The next time you sit on a park-bench to eat a sandwich, take a closer look at all the people walking by. Chances are, many people are struggling with an addiction problem, whether they are aware of it yet or not.
Recent research has revealed that millions of people suffer from substance abuse every year. In fact, in 2015/16, around 1 in 12 adults between the age of 16 to 59 in the UK and Wales, had used an illegal drug in the past year. This corresponds to 2.7 million people.
Addiction and Substance Abuse
Substance abuse is the habitual use of a mind-altering substance, either alcohol or drugs. Although most abusers may think they are enjoying the temporary benefits of these substances, the truth is they have long-term harmful effects for the user.
Abusing substances such as drugs and alcohol will often affect a person’s mind as well. The person suffering from this form of abuse will often act unlike themselves. For example, somebody who isn’t normally short-tempered may suddenly exhibit violent behaviour under the influence of drugs or alcohol.
What does it take to be an Addiction/ Substance Abuse Counsellor?
There are many educational courses that lead to great careers in the field of Addiction Counselling. Like most career fields, there is a relationship between the amount of education and training you acquire, the salary, independence, and job responsibility.
A college or university level degree is usually the first step for students who wish to attain the necessary skills and certification to counsel individuals with substance abuse problems. They can then progress to Masters and Doctorate degrees with further study and experience.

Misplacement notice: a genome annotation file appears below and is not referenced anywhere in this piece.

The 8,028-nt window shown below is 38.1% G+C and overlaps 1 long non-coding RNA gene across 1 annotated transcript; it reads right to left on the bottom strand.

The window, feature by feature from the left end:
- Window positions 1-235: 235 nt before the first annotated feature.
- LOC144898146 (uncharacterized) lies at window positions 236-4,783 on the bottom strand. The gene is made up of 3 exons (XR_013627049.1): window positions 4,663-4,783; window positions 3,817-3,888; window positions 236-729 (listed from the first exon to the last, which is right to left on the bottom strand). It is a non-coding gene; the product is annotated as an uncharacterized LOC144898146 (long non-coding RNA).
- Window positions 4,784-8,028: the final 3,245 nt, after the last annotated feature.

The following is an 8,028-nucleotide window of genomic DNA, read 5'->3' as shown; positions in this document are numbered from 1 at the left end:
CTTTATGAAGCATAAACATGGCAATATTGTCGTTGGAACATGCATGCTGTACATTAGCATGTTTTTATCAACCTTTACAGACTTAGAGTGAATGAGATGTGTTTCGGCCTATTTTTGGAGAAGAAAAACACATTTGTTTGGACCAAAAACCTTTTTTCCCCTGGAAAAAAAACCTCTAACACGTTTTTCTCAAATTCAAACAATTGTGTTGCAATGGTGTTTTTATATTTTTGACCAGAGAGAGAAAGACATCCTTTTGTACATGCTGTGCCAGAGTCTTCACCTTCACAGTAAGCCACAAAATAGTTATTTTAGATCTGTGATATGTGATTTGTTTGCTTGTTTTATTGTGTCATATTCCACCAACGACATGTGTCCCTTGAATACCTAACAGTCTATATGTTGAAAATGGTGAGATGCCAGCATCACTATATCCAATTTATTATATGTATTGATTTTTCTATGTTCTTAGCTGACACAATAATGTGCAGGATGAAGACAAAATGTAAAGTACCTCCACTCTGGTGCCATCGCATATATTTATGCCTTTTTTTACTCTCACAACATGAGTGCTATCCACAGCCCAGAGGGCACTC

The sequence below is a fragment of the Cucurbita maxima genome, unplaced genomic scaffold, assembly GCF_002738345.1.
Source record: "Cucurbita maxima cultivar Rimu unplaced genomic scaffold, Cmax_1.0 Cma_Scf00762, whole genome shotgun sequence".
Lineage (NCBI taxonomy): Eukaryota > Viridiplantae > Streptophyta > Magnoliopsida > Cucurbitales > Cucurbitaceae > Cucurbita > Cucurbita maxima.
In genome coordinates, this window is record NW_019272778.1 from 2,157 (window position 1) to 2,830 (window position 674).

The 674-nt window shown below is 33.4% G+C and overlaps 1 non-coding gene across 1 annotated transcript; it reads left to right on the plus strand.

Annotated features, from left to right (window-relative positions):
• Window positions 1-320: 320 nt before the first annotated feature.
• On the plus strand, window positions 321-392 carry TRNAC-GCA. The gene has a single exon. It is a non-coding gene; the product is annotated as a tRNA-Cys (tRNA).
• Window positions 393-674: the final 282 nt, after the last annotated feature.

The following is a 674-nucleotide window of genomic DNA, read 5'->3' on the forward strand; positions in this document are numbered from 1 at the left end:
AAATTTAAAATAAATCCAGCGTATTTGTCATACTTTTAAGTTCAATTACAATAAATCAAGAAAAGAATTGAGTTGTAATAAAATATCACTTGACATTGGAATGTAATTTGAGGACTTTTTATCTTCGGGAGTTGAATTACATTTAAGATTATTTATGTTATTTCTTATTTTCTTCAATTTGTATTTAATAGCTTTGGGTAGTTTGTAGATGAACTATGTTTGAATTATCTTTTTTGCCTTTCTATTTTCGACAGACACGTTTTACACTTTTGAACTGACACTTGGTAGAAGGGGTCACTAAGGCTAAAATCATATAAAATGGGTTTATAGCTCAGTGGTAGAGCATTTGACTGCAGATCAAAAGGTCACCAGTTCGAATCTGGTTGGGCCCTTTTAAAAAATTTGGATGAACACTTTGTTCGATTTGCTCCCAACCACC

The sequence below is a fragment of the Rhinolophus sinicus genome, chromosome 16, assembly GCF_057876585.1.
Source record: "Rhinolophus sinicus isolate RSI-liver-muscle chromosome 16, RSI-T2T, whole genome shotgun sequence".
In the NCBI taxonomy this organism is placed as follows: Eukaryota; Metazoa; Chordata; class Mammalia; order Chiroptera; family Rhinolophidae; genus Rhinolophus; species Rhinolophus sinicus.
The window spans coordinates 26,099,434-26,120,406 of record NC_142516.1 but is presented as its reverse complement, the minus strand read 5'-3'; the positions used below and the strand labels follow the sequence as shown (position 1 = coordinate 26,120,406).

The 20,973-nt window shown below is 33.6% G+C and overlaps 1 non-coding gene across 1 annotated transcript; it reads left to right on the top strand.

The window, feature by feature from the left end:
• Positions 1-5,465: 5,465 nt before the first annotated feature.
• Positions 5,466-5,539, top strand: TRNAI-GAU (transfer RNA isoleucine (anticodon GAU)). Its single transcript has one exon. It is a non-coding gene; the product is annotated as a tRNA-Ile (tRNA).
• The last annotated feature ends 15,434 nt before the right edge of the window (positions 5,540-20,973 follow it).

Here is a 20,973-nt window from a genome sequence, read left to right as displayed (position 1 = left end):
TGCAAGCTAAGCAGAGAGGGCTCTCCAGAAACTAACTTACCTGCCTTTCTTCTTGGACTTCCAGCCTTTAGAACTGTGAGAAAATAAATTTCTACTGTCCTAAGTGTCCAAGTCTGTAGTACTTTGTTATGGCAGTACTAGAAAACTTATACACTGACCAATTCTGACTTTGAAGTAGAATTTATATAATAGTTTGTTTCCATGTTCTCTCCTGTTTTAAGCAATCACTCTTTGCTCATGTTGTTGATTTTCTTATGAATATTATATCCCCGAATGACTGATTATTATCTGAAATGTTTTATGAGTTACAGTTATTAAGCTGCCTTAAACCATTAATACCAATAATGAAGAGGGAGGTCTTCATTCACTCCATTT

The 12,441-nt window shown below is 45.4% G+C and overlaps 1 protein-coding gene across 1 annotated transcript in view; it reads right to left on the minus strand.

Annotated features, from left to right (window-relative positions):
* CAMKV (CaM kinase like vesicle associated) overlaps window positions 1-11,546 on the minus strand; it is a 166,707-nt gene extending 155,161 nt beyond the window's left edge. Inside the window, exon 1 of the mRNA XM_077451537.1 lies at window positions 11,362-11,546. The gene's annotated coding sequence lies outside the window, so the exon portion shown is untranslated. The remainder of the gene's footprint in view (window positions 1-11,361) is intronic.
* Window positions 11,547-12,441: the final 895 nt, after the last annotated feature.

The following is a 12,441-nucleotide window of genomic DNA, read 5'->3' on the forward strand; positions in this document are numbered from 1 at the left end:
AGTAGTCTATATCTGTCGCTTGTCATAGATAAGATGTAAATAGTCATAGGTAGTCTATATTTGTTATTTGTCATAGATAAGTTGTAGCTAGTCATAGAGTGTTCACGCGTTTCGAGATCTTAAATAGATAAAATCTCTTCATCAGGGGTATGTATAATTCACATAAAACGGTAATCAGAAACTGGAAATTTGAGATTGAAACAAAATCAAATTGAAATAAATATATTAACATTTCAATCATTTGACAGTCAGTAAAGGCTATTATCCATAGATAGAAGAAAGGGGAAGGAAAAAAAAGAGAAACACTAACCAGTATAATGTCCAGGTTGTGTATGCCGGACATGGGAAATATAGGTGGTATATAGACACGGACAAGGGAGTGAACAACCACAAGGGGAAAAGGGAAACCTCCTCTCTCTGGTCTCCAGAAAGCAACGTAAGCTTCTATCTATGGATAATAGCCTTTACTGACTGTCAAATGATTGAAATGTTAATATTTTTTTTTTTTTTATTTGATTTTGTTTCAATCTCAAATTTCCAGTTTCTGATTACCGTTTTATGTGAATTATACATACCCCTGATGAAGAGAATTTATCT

Although there are many certificate programmes available for Substance Abuse Counselling, Addiction Counselling or Drug & Alcohol Abuse Studies, the academic route isn’t the only way to pursue a career as an Addiction or Substance Abuse Counsellor. People with significant experience dealing with addicts and abusers can apply their wealth of knowledge towards helping others suffering from addiction.
Ex-abusers or former addicts are also in a good position to counsel addicts because they have first-hand experience with the pain and difficulty of trying to stop the habit. They can share their success stories or act as sponsors to other addicts. Former addicts could also give motivational talks at conventions and Drugs Anonymous meetings.
Volunteers can also help by listening, providing alternative routines, and gathering support groups.
Why Do We Need Addiction or Substance Abuse Counsellors?
There is no doubt that substance abuse is a growing problem today. People who suffer from addiction usually have other problems like body ailments and psychological trauma. Counsellors can help abusers break away from the cycle by breaching the barriers of guilt and shame that often inhibit positive change. They can give them strength to overcome their obstacles, offer advice on different treatment pathways, and even offer prescription medication.
There is always room for more counsellors and volunteers in substance abuse circles. Your perspective and experiences are unique and sure to be welcome in your local community.